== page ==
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English language and ideological transmission: Policy responses and implementation.

Kanji, Gul Anaar. (1989) English language and ideological transmission: Policy responses and implementation. Doctoral thesis, University of Surrey (United Kingdom)..

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Abstract

The aim of this study was to examine - within the context of the English Language and ideological transmission- the fact that the British Educational service contains mainly monolingual, English-speaking teachers, academics, advisers, policy-makers and other professionals whereas the composition of the service is culturally and linguistically diverse. What therefore are the CRITERIA used in formulating and implementing policies for mainstream curriculum for language development and education and how relevant are these for such a diverse community? The process of transmission is described in its broad sense - through various historical and current poicy documents and significantly through a literature review - suggesting that 'every thing, including silence and ommission, speaks' but that English language is a crucial vehicle of transmission in Britain as it is the defining and controlling force through its exclusive use in all the structures which include the education system. As such it 'informs' and 'creates particular realities' based on its historically rooted, inherent ideological messages regarding 'race' with its strongly overdetermined negative connotations of black people and assertions of superiority of white people and their languages. it is, argued that this ideological transmission provides a distorted overview of the 'realities' and creates 'heirarchies' which in turn underpin and premise policy formulations on language and educational issues in schools through which the black people are constantly marginalised and left on the periphery of the mainstream education service. Additionally, the inherent ideological messages in the English language direct and establish the language of discourse on black people and their languages thus reproducing the historically defined imbalanced power relationships between black and white people. The effects of this distorted overview on monolingual English teachers and educationalists is explored through two case studies of two separate secondary schools. The case studies showed the fragmentation and narrowness with which languge issues of the black and white multilingual British people in British schools are considered. Evidence is cited from policy documents, class observations and interviews conducted with teachers and pupils to show the contradictions and conflicts that are created - resulting in frustration and professional crisis for specially the language teachers in British schools. The study concludes that any significant change in the treatment of black people is likely only through intervention with the criteria which are used to formulate policies but are ideologically informed and which end up reproducing the distorted power relationship between black and white people. Without such intervention it is argued, the Race Relations Legislation, 1976; funding from section 11 of the Local Government Act, 1966; or the proliferation of Equal Opportunities Policies (on which provision and services for black people is argued) will have no educational relevance and will continue to remain an exercise in race relations with the unattainable 'assimilation' and control of black people as its target.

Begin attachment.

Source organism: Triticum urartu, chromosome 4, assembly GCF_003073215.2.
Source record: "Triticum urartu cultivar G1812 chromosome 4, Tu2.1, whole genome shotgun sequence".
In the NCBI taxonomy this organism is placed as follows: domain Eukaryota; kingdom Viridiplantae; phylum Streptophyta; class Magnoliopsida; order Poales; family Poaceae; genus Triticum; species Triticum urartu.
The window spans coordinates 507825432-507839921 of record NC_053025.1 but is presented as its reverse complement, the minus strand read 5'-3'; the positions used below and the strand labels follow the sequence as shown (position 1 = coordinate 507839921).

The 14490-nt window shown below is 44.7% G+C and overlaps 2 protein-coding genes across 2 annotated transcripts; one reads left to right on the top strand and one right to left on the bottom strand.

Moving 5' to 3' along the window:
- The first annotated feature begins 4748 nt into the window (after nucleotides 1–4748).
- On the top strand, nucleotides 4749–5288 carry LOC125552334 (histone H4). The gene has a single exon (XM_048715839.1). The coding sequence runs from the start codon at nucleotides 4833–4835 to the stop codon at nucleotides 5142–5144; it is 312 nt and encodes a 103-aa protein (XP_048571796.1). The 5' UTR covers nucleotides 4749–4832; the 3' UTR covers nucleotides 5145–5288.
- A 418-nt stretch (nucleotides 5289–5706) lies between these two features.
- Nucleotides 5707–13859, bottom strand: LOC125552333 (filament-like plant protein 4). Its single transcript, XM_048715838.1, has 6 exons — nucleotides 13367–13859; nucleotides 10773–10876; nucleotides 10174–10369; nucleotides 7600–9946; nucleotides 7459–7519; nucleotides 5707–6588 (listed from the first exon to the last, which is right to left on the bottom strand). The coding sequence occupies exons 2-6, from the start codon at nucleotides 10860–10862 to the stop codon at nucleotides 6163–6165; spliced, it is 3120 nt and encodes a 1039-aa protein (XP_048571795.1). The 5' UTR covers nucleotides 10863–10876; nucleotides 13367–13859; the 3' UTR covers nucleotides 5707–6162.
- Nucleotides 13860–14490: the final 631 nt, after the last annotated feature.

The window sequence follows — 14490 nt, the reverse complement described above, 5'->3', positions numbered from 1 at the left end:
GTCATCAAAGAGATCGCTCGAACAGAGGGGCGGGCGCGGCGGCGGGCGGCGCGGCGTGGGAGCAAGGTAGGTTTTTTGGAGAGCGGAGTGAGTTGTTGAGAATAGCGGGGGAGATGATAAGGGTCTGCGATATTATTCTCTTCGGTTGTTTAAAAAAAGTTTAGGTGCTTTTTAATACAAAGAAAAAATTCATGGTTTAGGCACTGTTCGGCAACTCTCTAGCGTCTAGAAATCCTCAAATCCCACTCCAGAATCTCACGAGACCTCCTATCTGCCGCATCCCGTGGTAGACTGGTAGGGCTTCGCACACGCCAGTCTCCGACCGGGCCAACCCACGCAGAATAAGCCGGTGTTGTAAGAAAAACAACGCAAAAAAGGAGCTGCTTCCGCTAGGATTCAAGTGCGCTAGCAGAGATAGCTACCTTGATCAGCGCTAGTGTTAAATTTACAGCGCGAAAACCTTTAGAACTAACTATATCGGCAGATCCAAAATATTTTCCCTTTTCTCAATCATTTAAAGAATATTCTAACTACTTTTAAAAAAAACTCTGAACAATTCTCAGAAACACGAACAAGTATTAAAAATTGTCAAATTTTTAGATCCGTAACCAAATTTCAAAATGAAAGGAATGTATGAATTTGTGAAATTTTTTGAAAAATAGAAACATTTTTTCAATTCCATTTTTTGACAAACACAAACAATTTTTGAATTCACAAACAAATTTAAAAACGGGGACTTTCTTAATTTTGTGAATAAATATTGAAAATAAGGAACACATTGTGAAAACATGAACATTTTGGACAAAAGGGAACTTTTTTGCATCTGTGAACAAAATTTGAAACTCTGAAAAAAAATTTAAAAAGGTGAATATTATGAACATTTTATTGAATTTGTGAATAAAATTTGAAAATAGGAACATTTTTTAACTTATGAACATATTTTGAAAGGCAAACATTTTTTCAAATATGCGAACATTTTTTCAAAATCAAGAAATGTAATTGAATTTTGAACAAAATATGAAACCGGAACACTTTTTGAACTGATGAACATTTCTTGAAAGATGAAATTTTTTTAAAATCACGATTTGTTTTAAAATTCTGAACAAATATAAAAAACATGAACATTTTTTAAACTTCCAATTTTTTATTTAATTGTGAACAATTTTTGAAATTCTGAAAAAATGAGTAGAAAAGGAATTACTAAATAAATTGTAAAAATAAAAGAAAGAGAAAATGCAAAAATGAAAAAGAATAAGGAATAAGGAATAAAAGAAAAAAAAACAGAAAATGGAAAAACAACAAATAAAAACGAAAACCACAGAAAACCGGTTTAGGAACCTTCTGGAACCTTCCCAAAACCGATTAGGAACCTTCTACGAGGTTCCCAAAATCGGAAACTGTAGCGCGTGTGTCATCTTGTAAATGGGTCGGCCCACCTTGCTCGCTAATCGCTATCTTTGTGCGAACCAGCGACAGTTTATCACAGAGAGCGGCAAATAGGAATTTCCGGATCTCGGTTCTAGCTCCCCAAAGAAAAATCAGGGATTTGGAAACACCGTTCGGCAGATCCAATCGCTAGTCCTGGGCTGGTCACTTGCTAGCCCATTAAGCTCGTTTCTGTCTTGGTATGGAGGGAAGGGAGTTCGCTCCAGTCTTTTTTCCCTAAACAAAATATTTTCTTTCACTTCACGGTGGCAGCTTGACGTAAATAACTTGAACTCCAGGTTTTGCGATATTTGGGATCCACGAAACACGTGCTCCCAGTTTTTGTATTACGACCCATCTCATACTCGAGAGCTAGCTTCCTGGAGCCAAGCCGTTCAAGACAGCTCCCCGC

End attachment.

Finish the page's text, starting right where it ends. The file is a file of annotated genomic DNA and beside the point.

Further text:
Item Type: Thesis (Doctoral)
Divisions : Theses
Authors :
NameEmailORCID
Kanji, Gul Anaar.
Date : 1989
Contributors :
ContributionNameEmailORCID
http://www.loc.gov/loc.terms/relators/THS
Additional Information : Thesis (M.Phil.)--University of Surrey (United Kingdom), 1989.
Depositing User : EPrints Services
Date Deposited : 22 Jun 2018 13:55
Last Modified : 06 Nov 2018 16:52
URI: http://epubs.surrey.ac.uk/id/eprint/847581

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